Sakurai states that if we have a complete, maximal set of compatible observables, say $A,B,C...$ Then, an eigenvector represented by $|a,b,c....>$, where $a,b,c...$ are respective eigenvalues, is unique. Why is it so? Why can't there be two eigenvectors with same eigenvalues for each observable? Does maximality of the set has some role to play in it?
Assume that you have a maximal set $A,B,C,\ldots$ and two states $\phi_1$ and $\phi_2$ with the same set of eigenvalues in that set. Then construct the operator $Z = |\phi_1\rangle\langle\phi_1|$. Convince yourself that it would distinguish between $\phi_1$ and $\phi_2$, and that it would commute with all of $A,B,C,\ldots$ --- i.e. your original set was not maximal.
The answer relies on an algebraic property of uniqueness of eigenvectors and eigenvalues.
Let us suppose that two such eigenvectors exist and the spectrum is non-degenerate. Let us call them $|a,b\rangle$ and $|a,b\rangle'$ (I consider just a couple of compatible observable for the sake of simplicity). If you claim that these two eigenvectors are independent, otherwise there exists a constant $c$ such that $|a,b\rangle=c|a,b\rangle'$, you must have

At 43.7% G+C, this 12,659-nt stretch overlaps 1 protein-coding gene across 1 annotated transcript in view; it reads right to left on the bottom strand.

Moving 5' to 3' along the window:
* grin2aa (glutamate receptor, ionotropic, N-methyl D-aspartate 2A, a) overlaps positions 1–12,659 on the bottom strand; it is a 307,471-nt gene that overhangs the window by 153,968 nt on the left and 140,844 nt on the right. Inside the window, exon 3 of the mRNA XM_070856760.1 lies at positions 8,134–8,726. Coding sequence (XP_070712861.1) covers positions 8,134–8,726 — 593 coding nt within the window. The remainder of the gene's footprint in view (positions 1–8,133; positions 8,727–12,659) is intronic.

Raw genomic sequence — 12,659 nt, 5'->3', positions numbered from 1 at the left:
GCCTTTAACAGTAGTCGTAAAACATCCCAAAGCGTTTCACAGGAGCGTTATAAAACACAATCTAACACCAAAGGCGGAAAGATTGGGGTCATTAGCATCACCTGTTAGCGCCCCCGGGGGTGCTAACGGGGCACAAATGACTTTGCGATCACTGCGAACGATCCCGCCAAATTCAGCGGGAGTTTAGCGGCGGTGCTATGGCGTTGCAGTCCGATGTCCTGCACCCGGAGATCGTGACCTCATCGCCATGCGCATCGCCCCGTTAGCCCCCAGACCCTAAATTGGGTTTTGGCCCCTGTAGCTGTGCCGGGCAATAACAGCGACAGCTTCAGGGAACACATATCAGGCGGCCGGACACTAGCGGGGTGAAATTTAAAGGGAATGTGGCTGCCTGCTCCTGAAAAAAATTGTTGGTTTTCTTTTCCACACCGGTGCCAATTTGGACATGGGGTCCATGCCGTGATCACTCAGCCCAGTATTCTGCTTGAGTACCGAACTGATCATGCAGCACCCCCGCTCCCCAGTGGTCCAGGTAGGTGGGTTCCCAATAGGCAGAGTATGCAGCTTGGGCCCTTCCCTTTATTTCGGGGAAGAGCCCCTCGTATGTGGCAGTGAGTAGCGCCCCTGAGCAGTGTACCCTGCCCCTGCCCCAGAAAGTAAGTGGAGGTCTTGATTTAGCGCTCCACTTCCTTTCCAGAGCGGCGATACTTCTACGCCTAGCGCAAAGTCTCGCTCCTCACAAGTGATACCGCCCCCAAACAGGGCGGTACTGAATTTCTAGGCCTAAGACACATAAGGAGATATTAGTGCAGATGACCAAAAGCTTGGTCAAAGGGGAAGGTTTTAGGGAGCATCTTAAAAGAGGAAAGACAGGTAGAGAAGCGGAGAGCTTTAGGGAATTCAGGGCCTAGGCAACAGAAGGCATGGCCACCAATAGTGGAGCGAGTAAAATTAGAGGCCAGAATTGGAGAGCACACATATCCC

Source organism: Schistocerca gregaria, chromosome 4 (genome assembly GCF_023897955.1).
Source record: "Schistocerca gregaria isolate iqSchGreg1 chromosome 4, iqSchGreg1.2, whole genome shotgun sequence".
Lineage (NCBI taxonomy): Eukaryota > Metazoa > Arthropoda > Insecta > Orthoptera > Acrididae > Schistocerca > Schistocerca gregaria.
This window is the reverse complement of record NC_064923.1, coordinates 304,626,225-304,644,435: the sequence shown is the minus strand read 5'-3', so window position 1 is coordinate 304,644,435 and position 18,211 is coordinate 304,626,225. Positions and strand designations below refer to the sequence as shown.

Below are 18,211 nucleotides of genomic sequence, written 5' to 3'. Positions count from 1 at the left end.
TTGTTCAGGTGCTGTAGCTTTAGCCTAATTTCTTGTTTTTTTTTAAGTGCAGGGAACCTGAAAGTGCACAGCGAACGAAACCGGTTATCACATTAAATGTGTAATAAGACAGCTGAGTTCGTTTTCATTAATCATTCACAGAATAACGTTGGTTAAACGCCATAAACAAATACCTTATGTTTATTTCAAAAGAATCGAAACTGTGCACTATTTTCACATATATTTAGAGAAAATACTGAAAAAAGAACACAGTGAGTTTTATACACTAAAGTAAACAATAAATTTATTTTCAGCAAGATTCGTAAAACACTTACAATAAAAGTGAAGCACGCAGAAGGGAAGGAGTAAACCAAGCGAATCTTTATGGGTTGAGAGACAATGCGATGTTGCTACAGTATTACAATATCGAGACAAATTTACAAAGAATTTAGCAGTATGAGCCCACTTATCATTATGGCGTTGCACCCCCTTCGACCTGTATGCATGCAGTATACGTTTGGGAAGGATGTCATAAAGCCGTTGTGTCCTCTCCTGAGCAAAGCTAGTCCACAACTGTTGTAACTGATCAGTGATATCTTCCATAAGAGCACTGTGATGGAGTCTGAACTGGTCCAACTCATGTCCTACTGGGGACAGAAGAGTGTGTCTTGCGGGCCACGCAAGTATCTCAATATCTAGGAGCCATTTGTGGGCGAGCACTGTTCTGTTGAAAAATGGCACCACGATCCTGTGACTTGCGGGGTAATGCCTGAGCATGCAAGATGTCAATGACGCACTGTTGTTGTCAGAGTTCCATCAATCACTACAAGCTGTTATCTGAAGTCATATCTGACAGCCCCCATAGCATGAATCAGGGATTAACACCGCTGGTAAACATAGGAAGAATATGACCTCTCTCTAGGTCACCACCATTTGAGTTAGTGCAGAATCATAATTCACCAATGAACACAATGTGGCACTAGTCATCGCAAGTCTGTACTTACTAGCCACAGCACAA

$$\langle a,b|A|a,b\rangle'=a\langle a,b|a, b\rangle'=0$$
$$'\langle a,b|A|a,b\rangle=a'\langle a,b|a, b\rangle=0$$
and this will imply
$$'\langle a,b|A|a,b\rangle=\langle a,b|A|a,b\rangle'=(\langle a,b|A|a,b\rangle')^*=0$$
but the only operator having this property is $A=0$ and this is inconsistent with the starting hypothesis. This argument can be repeated also for $B$ proving the assertion.
When there is a degeneracy, to a single eignevalue will correspond more than an eigenvector. So, let us suppose that these egievenctors for the eigenvalue $a$ are $|a,b,1\rangle$ and $|a,b,2\rangle$. We suppose we are able to write down from them a set of two orthogonal and normalized eigenvectors, e.g. through a Gram-Schmidt decomposition, that spans such a two-dimensional subspace.
Now, the above argument can be repeated for each eigenvector into the subspace as, if there is a third eigenvector, beyond those forming the two-dimensional subspace, this will be enough to prove that $A=0$.
Of course, all this is easy to extend to any number of operators.